produces a Python wrapper on top of this .so file. For fine grained
APIs (where not much is done in each C/C++ call), the overhead of this
additional Python wrapper can be significant. Second, with SWIG, the
Python wrappers are written for you, so if their design is not exactly
what you want, you end up doing more work to create your final Python
API.

Please correct any new errors I have introduced.

Cheers,

Brian
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Re: NumPtr vs NumPy.i to access C

Nathan Bell-4
On Sat, May 17, 2008 at 9:30 PM, Brian Granger <[hidden email]> wrote:
>
> Please correct any new errors I have introduced.
>

Thanks Brian, I think that's a fair representation.

Minor typo "course grained" -> "coarse-grained"

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Re: NumPtr vs NumPy.i to access C

Brian Granger-2
In reply to this post by maitai
Jose,

As you can see, people have different preferences for wrapping C/C++
code.  I should also mention that one of the easiest methods if numpy
arrays are involved is ctypes.  numpy arrays already have more-or-less
built-in support for talking to ctypes.  Details are available here:

http://www.scipy.org/Cookbook/Ctypes

The good news is that there are _many_ good options.  I also know that
the numpy.i file for handling numpy arrays in SWIG is of high quality
and has decent documentation.

Brian


On Sat, May 17, 2008 at 4:55 PM, Jose Martin <[hidden email]> wrote:

>
> Hi, I'd like to access a C function from python, and the function takes input/output arrays. I'd probably use SWIG to do the interface to the C code. I found 2 options:
> -NumPtr module, to access Numeric arrays as pointers
> http://www.penzilla.net/tutorials/python/numptr/
> - numpy.i, a SWIG interface file for NumPy that defines typemaps
> http://projects.scipy.org/scipy/numpy/browser/trunk/numpy/doc/swig/doc/numpy_swig.html
>
> I'm not sure if there is significant differences between the 2 options (besides using either NumPy or Numeric). Does numpy.i interface file use pointers to access NumPy arrays? or does it make a copy of the array to pass it to/from the C function?
>
> I'm new to programming and I'd like to make sure of this. I need to use in C very large arrays frequently, so I want to avoid making copies of it, because speed will be an important factor.
>
> Thanks in advance!
>
>
>
> _______________________________________________
> Join Excite! - http://www.excite.com
> The most personalized portal on the Web!
>
>
> _______________________________________________
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> http://projects.scipy.org/mailman/listinfo/numpy-discussion
>
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Re: NumPtr vs NumPy.i to access C

Brian Granger-2
In reply to this post by Nathan Bell-4
On Sat, May 17, 2008 at 8:35 PM, Nathan Bell <[hidden email]> wrote:
> On Sat, May 17, 2008 at 9:30 PM, Brian Granger <[hidden email]> wrote:
>>
>> Please correct any new errors I have introduced.
>>
>
> Thanks Brian, I think that's a fair representation.
>
> Minor typo "course grained" -> "coarse-grained"

Fixed

> --
> Nathan Bell [hidden email]
> http://graphics.cs.uiuc.edu/~wnbell/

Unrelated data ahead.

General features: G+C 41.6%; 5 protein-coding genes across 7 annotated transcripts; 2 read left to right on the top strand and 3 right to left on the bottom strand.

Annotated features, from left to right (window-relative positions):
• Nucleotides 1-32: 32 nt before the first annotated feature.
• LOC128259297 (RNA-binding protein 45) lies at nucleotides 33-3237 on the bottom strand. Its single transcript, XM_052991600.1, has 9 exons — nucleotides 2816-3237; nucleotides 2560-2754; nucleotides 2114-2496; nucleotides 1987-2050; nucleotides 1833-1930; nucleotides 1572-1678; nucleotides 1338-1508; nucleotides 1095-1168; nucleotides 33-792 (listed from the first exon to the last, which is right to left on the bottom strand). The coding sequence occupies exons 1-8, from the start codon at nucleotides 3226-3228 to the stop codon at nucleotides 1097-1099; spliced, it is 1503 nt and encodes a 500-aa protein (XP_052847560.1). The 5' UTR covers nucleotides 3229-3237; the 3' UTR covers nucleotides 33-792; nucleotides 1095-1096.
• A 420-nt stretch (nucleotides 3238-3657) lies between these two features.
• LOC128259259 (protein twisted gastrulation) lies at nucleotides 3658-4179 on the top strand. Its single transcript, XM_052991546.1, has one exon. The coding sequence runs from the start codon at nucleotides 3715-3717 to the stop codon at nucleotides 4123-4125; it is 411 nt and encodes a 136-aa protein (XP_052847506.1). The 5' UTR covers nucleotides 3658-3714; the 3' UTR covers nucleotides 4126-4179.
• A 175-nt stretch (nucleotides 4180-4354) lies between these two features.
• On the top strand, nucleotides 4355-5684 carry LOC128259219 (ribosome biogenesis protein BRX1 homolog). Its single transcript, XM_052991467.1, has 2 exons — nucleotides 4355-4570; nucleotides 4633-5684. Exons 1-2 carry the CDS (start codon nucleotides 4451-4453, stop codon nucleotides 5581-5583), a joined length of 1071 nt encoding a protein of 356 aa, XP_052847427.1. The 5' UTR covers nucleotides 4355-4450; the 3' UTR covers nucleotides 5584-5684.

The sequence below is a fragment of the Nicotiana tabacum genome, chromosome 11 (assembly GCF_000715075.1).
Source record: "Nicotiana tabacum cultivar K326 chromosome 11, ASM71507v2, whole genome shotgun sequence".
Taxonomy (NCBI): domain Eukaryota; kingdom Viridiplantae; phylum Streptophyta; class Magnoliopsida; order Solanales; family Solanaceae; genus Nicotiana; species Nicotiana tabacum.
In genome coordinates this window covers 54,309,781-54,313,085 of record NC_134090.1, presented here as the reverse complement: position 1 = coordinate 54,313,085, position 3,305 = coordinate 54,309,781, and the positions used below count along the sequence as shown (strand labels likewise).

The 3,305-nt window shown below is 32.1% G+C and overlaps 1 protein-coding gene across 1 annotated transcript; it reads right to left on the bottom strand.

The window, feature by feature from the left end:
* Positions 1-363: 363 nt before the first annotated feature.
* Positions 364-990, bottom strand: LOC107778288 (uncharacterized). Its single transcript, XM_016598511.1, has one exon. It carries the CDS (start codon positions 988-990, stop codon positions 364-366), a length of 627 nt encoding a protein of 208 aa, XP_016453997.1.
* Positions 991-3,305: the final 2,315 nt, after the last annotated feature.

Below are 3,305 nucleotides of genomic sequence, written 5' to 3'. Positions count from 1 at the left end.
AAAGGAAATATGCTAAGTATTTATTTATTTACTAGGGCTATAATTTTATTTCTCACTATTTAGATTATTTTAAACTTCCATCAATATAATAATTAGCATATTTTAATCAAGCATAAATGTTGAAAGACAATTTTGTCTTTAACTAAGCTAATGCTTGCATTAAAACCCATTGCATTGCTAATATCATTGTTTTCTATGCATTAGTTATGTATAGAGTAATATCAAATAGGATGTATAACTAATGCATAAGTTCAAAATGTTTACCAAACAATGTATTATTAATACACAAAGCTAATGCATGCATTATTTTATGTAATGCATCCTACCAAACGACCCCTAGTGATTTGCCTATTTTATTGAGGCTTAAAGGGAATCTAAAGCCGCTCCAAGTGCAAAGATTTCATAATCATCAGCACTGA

> _______________________________________________
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> [hidden email]
> http://projects.scipy.org/mailman/listinfo/numpy-discussion
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Re: NumPtr vs NumPy.i to access C

wfspotz-sandia
In reply to this post by maitai
Just to make sure the original question gets answered, yes, numpy.i  
avoids copies as much as possible.

A special case is when your C code provides you with a view of its  
internal data and does not require any memory to be allocated by the  
(python) user.  This can be dangerous, but if it is your use case, be  
sure to use the ARGOUTVIEW_* typemaps.

Oh, and Brian's description of SWIG is an eminently fair one.

AND, if NumPtr is only for Numeric, you should know that Numeric is no  
longer developed or supported.

On May 17, 2008, at 4:55 PM, Jose Martin wrote:

> Hi, I'd like to access a C function from python, and the function  
> takes input/output arrays. I'd probably use SWIG to do the interface  
> to the C code. I found 2 options:
> -NumPtr module, to access Numeric arrays as pointers
> http://www.penzilla.net/tutorials/python/numptr/
> - numpy.i, a SWIG interface file for NumPy that defines typemaps
> http://projects.scipy.org/scipy/numpy/browser/trunk/numpy/doc/swig/doc/numpy_swig.html
>
> I'm not sure if there is significant differences between the 2  
> options (besides using either NumPy or Numeric). Does numpy.i  
> interface file use pointers to access NumPy arrays? or does it make  
> a copy of the array to pass it to/from the C function?
>
> I'm new to programming and I'd like to make sure of this. I need to  
> use in C very large arrays frequently, so I want to avoid making  
> copies of it, because speed will be an important factor.
>
> Thanks in advance!

** Bill Spotz                                              **
** Sandia National Laboratories  Voice: (505)845-0170      **
** P.O. Box 5800                 Fax:   (505)284-0154      **
** Albuquerque, NM 87185-0370    Email: [hidden email] **






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Re: NumPtr vs NumPy.i to access C

maitai
In reply to this post by maitai

Thanks everyone for all the comments! It helped to understand better the advantages/disadvantages of the various options to interact with C.

Jose.


 --- On Sat 05/17, Bill Spotz < [hidden email] > wrote:

Just to make sure the original question gets answered, yes, numpy.i
avoids copies as much as possible.

A special case is when your C code provides you with a view of its
internal data and does not require any memory to be allocated by the
(python) user. This can be dangerous, but if it is your use case, be
sure to use the ARGOUTVIEW_* typemaps.

Oh, and Brian's description of SWIG is an eminently fair one.

AND, if NumPtr is only for Numeric, you should know that Numeric is no
longer developed or supported.